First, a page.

For me personally, the treatment seemed more superficial than profound. While there is great detail when it comes to government and its actions as well as the sects of christianity and what might have compelled them to do what they did, the people themselves didn't stand out at all and weren't given as good treatment as I hoped.
8.For what group is the book intended (textbook, popular, scholarly, etc.)?
I am not sure, although from the writing she has attempted to try to appeal to more popular crowd as well as scholarly one.
9.What part does biographical writing play in the book?
While there is focus on the children and the helpers during the area, I feel that she doesn't really explain her motivation on why she chose to write the story, or how she became fascinated by the story.
10.Is social history or political history emphasized?
I think political history is more emphasized than social history because a lot of focus is on dates and things that could have been important issues were mentioned once and not anymore.
11.Are dates used extensively, and if so, are they used intelligently?
The dates are used extensively and intelligently, but again I have to admit that its one of the more confusing non-fictions I've read so far.
12.Is the book a revision? How does it compare with earlier editions?
The book is not a revision
13.Are maps, illustrations, charts, etc. used and how are these to be evaluated?
I have an uncorrected proof copy which means that a lot of photographs weren't inserted yet, and for the photographs that were, there wasn't print in identifying who's who. Perhaps it changed in the final edition?
First of all, I am grateful that people chose to protect whatever Jews they could during that time, and many times Caroline Moorehead did hit on a lot of things that I've been taught when I took Holocaust and Media Representation class. The rating itself doesn't come from the actions or anything, but rather I am judging the book as a casual reader. It is enjoyable in someways, but like a review on goodreads mentions, its difficult to read not only in subject matter, but also because I was confused by characters because there are too many of them, and the brief character sheet doesn't really help. Also, I'm not French nor do I understand French, so I'm confused why French words were used what seems to be almost all the time and why for example a map of neither France nor Europe was provided? The names that were used meant very little to me. I also feel its necessary to add this article that isn't very happy with the book and see both sides of the story:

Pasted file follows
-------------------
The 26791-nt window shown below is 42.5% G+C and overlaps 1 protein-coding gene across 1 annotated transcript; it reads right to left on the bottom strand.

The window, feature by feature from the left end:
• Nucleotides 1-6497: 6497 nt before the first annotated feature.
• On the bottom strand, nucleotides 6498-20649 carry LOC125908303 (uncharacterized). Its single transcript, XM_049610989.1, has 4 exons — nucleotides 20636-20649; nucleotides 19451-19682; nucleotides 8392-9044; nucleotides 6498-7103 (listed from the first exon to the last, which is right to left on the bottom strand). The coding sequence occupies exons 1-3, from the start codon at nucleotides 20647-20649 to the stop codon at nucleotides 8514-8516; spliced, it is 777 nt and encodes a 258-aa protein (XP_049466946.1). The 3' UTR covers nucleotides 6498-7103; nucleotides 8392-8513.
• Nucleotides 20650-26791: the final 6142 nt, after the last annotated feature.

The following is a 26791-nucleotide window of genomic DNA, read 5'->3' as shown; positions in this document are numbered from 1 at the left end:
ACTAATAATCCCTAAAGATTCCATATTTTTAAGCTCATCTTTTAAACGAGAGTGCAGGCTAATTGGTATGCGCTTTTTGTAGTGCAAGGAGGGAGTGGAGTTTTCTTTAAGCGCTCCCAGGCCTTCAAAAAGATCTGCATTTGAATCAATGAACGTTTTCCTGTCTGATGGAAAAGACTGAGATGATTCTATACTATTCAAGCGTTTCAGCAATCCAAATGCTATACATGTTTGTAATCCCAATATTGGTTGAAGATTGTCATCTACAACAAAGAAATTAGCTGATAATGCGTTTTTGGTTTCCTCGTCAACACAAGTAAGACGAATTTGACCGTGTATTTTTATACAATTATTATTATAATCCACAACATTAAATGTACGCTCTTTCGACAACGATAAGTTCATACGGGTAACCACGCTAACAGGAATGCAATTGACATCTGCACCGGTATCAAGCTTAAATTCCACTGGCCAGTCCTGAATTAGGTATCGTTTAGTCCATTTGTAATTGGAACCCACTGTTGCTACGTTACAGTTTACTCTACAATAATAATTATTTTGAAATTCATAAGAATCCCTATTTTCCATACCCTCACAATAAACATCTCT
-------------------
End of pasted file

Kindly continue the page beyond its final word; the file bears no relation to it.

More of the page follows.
This is for TLC Book Tour
Caroline’s Tour Stops
Wednesday, October 15th: The Year in Books
Thursday, October 16th: nightlyreading
Friday, October 17th: Back Porchervations
Monday, October 20th: Man of La Book
Tuesday, October 21st: Love at First Book
Wednesday, October 22nd: Ace and Hoser Blook
Thursday, October 23rd: JulzReads
Monday, October 27th: Based on a True Story
Tuesday, October 28th: A Book Geek
Wednesday, October 29th: Dwell in Possibility
Tuesday, November 4th: Books on the Table
Thursday, November 6th: Svetlana’s Reads and Books
Monday, November 10th: Diary of an Eccentric
Wednesday, November 12th: My Bookshelf
TBD: Book Addict Katie3 out of 5
(0: Stay away unless a masochist 1: Good for insomnia 2: Horrible but readable; 3: Readable and quickly forgettable, 4: Good, enjoyable 5: Buy it, keep it and never let it go.)